The Book Tree is a fun story about what can happen when all books are taken away. Arlo accidentally drops a book on the mayor of his town's head while he is reading in a tree and as a result, the mayor takes all of the books in town and tears them up into tiny pieces. One tiny piece is all that is left of them and Arlo watches it get buried in the dirt.
Arlo observes his town fall apart as there are no books left. There are no cookbooks, so the restaurant can only serve dry cereal, the actors at the theatre have no plays to act out, and the library-Arlo's favorite place in town-is completely empty. Finally, Arlo decides to write his own stories and grow his own book tree. Arlo saves the town as it flourishes once again thanks to books!
This book is gorgeous! The illustrations are like I've never seen before as they are whimsical and the people are not drawn as "white." I really enjoyed this picture book and I think that it will be welcome in all libraries. It would be especially fun to read during Banned Books Week in September.
The Book Tree will be published September 30, 2018 by Barefoot Books.
Over the past few months, I've been trying to read more manga to have a better idea of what a great one would be to nominate for the Mav list, so after some searching, begging and comic-book store and library scouring, I present to you-the first manga I've ever read -RWBY by Shirow Mawa.
The story is simple, four kids attend Beacon academy, where they train to be hunters and huntresses of Grim-monsters that live on Earth and harm humans. The first letter of each team member's name make the team name RWBY for Ruby, Weiss, Blake, and Yang. There is a backstory to each member of team RWBY, but the drawings made it difficult to differentiate between flashback and the actual story.
The illustrations are solely in black and white and there are many KCHA and SNG sound effects that don't seem to make sense unless you read them out loud. The team goes out to hunt (don't know how or why that happened but it did and we later find out that this was a training simulation put on by the "educators" at Beacon) and find a group of four Grim-snakes with impenetrable armor who morph into one super-Grim. Team RWBY must work together (despite their leader who only seems to be concerned with weapons and making up names for combat moves) to save the community from this monster.
Overall, I don't think that I would read this again or continue the series because I was lost in illustrations, but I'm just a manga NOOB.
The second Spill Zone picks up right where the first one ends, and while we still don't REALLY know the exact cause of the Spill, many questions were answered in this sequel. Addie must save her sister, Lexa, from whatever Verspertine is, while the Koreans want to know more about the Spill in P-Town. This time, though, Vespertine needs to make a choice, and the Koreans need to learn more for the "Brilliant Comrade." With the help of a Korean boy who has also been changed by the Spill, Addie has much bigger problems than just taking pictures.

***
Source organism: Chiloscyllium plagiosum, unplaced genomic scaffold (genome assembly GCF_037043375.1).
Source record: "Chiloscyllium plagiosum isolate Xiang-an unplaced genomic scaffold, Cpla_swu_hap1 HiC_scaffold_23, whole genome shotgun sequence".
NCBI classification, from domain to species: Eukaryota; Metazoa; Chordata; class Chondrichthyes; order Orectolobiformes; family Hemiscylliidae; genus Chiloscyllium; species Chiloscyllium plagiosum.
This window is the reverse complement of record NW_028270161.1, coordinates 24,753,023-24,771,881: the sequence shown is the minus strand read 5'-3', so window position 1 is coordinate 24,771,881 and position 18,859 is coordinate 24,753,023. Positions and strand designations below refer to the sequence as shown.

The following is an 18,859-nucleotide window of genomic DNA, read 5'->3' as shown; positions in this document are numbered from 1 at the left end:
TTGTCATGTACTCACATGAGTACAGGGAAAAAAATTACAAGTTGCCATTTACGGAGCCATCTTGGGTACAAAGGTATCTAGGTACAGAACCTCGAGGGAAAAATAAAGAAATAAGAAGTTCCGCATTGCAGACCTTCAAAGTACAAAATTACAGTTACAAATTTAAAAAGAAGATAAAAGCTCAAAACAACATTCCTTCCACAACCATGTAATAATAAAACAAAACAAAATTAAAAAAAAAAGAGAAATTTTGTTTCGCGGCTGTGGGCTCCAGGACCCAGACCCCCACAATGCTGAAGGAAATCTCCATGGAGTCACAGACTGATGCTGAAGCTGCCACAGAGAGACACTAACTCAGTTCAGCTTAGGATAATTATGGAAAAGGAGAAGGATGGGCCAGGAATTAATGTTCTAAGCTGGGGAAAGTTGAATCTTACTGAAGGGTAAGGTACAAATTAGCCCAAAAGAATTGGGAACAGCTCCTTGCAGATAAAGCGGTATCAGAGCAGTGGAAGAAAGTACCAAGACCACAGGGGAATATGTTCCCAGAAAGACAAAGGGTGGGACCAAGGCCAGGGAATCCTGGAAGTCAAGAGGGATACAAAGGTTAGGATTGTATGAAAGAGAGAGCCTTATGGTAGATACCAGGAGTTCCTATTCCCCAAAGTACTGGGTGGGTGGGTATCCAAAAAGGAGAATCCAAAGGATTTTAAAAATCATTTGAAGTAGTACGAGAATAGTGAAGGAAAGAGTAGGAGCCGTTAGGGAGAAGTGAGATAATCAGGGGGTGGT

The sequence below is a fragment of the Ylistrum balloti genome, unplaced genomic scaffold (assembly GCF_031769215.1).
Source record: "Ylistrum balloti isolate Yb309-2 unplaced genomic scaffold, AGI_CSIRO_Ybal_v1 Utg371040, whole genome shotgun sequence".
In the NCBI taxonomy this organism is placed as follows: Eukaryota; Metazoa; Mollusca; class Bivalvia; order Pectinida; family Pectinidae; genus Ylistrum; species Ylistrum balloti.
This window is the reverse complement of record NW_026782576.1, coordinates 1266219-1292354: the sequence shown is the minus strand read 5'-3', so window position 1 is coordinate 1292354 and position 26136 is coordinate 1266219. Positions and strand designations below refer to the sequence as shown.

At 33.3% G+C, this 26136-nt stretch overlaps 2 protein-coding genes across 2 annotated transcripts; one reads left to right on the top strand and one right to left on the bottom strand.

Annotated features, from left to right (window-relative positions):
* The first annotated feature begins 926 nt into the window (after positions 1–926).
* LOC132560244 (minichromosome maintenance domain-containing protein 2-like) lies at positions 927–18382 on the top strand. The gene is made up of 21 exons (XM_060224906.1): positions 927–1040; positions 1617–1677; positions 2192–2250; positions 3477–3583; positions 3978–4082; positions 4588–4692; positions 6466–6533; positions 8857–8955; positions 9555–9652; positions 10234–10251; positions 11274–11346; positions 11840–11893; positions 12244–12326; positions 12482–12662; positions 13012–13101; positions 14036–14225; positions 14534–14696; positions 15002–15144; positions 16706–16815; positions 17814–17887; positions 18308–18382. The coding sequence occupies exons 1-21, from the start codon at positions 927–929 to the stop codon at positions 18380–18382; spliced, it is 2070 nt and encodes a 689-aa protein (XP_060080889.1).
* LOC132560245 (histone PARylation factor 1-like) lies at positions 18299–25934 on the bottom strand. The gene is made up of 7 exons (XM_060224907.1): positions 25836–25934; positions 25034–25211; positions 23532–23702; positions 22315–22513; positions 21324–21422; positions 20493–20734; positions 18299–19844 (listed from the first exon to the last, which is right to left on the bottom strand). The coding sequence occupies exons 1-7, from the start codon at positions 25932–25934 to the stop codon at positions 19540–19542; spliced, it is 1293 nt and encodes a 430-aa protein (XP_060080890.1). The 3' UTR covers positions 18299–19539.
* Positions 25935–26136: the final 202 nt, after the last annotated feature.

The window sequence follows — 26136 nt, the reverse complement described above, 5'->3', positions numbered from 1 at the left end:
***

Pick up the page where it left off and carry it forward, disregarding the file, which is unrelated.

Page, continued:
There is much more action in this book than the first one, and definitely much less confusing. I gave it 5 stars for the action and even more gorgeous drawings this time. While some of the monsters look like they were drawn quickly and hastily, the use of colour was beautiful and something I haven't seen in another graphic novel.
I really hope that this isn't the end of the series!
This is officially one of the coolest comics that I have ever read solely because it has a CULINARY CONSULTANT as part of the creative team! They create a world where food is a part of the story-although we aren’t there yet because this is only the first issue! So far, we know that the main character, Xoo, has two disabled parents and she runs their restaurant with her talking dog. Her uncle has come to live with them as her caregiver because the state says that she can’t run a restaurant as an underage and undocumented chef. This was a recommendation from Austin Books and Comics that I’m glad I purchased! I expect big things from this comic! :)
I LOVE LOVE LOVE Moonstruck! This is one of my favorite comic book series for its inclusivity and diversity. In this issue, Selena invites Chet and Julie to accompany her to a frat party that ends up having a fairy circle around it. For those not familiar (haha!) a fairy circle "summer-izes" whatever it surrounds, so the party being held in the winter feels like summer.
As most fantasy nerds know, fairies can't be trusted and the friends get stuck at the party. I can't wait to see how this storyline turns out!
A wonderful graphic novel that illustrates the life and teachings of Gandhi. I really enjoyed that the story of Gandhi's life is shown not just through his own speaking but through those around him that were influenced by him. When I originally approached this book, I did not expect it to be as captivating as it is, but it truly is a great and quick read. Twenty-eight different illustrators worked on the illustrations and they are AWESOME!